Michelle Badash, MS
Allergic rhinitis refers to a group of symptoms—such as a runny or itchy nose, watery eyes, and sneezing—that result from inflammation of the nasal mucous membranes. A common, but inaccurate, name for this condition is hay fever. It is estimated that 40-50 million people in the United States develop allergic rhinitis during their lifetime.
Allergic rhinitis precedes the onset of
in over half of cases. Seeing a doctor as early as possible is advised.
Mucous membranes in the nose may become inflamed when certain airborne allergens—such as dust, pollen, mold, or animal dander—are inhaled. For those who are sensitive, these allergens stimulate an excessive immune reaction.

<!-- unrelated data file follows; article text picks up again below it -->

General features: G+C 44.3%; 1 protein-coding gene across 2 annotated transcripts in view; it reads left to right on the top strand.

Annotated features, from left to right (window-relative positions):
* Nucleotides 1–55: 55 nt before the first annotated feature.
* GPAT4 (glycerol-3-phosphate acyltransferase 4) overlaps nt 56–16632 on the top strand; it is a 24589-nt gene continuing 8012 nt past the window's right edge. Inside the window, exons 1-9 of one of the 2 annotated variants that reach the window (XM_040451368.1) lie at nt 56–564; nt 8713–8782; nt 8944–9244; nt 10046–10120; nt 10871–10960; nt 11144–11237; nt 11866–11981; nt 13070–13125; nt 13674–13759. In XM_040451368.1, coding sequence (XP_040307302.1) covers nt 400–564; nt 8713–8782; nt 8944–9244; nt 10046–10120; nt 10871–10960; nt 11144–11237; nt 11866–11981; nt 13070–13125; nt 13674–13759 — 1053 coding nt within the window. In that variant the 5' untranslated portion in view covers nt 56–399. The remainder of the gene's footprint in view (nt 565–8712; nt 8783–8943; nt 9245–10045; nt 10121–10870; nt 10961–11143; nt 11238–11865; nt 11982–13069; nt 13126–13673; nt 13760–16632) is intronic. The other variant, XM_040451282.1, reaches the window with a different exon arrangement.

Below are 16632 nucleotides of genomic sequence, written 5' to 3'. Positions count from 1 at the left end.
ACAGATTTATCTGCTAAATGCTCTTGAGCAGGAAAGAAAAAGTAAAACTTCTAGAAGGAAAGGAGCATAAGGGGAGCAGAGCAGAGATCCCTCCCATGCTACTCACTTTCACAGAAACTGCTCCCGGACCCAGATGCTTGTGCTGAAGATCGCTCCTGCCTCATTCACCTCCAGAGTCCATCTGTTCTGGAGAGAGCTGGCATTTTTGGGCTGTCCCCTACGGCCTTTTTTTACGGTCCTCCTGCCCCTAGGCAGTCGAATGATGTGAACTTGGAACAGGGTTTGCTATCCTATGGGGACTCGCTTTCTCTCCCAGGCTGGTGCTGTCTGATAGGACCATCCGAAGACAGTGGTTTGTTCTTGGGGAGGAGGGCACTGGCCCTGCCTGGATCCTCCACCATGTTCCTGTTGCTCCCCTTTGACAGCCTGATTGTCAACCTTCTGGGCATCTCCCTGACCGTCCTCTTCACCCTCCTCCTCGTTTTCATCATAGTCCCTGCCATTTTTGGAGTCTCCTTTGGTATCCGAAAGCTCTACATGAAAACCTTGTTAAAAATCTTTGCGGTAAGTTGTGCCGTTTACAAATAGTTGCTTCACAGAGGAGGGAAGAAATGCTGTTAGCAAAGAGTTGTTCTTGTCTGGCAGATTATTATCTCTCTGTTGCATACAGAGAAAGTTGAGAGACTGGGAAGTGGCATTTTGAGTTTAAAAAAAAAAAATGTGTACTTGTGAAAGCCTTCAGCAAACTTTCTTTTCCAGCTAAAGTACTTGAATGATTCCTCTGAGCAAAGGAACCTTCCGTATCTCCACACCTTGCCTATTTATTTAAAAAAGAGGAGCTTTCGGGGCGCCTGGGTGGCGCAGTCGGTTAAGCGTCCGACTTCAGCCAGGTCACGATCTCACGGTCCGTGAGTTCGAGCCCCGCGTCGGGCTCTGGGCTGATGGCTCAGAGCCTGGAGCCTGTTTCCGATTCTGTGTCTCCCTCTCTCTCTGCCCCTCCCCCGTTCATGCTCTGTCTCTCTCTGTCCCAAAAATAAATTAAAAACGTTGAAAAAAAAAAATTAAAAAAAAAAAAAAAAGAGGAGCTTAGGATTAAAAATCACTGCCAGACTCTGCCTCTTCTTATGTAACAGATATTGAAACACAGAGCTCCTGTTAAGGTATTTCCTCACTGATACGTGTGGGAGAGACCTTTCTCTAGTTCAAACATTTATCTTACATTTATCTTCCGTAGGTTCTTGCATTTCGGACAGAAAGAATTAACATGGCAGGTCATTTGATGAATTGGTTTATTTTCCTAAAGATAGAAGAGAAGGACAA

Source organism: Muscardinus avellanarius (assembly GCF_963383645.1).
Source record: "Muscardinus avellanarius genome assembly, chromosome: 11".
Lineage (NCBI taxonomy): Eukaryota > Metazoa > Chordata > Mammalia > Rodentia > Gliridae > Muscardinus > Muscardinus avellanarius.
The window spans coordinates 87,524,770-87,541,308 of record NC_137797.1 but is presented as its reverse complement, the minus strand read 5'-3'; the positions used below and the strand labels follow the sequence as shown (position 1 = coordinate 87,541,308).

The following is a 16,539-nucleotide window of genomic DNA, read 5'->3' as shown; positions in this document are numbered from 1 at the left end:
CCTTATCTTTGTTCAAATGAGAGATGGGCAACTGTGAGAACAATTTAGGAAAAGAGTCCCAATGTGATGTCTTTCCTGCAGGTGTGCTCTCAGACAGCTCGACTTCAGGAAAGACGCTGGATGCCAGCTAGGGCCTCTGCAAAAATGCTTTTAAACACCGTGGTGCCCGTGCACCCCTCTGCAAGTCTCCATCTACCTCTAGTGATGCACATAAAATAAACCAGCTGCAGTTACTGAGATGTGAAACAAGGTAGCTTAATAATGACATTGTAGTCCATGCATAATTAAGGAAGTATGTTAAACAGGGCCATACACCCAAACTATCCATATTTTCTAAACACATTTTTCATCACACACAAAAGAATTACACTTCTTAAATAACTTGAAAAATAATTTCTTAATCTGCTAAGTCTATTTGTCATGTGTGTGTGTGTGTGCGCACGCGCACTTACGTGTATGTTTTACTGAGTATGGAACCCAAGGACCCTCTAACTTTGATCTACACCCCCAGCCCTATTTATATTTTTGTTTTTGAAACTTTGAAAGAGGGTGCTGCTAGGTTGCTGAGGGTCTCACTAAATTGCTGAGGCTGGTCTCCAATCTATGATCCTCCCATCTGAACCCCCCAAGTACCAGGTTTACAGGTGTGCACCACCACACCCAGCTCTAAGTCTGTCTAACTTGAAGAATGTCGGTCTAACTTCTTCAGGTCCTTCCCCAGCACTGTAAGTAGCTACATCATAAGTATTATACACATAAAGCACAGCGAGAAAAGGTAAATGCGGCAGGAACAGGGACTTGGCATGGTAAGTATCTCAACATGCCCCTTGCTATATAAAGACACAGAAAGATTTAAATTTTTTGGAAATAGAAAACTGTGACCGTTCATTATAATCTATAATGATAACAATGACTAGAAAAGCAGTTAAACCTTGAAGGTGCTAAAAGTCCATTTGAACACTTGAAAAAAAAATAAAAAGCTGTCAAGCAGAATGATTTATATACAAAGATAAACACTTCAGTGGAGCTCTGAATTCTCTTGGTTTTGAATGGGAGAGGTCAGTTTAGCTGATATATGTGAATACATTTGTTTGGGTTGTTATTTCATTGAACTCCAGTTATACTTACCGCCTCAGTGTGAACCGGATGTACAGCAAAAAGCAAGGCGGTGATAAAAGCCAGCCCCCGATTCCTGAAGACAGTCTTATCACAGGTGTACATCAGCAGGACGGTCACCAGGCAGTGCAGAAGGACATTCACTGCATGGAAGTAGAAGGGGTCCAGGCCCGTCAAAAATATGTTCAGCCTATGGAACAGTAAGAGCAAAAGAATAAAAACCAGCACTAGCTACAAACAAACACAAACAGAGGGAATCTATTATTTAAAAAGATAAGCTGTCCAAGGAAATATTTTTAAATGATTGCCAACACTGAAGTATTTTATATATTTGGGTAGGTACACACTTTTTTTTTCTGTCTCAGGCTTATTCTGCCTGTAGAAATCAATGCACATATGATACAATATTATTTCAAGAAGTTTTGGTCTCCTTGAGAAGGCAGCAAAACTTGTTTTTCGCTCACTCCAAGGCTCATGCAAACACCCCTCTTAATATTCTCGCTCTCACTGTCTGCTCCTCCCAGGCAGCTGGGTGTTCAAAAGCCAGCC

The body makes an immunoglobulin E (IgE) antibody specific to that allergen and binds to mast cells that make chemicals, like histamine. This is called “sensitization.” The next time your body is exposed to the allergen, the antibody recognizes it, and the histamine is released from the mast cell. The histamine causes dilation of nasal blood vessels and inflammation of the mucous membranes, which result in common allergy symptoms.
There are 2 types of allergic rhinitis:
In general, allergic rhinitis is a relatively mild condition that may cause discomfort, but is seldom serious. Some complications associated with allergic rhinitis include:
Allergic rhinitis. American College of Allergy, Asthma, & Immunology
website. Available at:http://acaai.org/allergies/types/hay-fever-rhinitis. Accessed September 15, 2016.
Allergic rhinitis. EBSCO DynaMed Plus website. Available at:
http://www.dynamed.com/topics/dmp~AN~T116217/Allergic-rhinitis. Updated July 22, 2016. Accessed September 15, 2016.
Last reviewed September 2016 by Marcin Chwistek, MD
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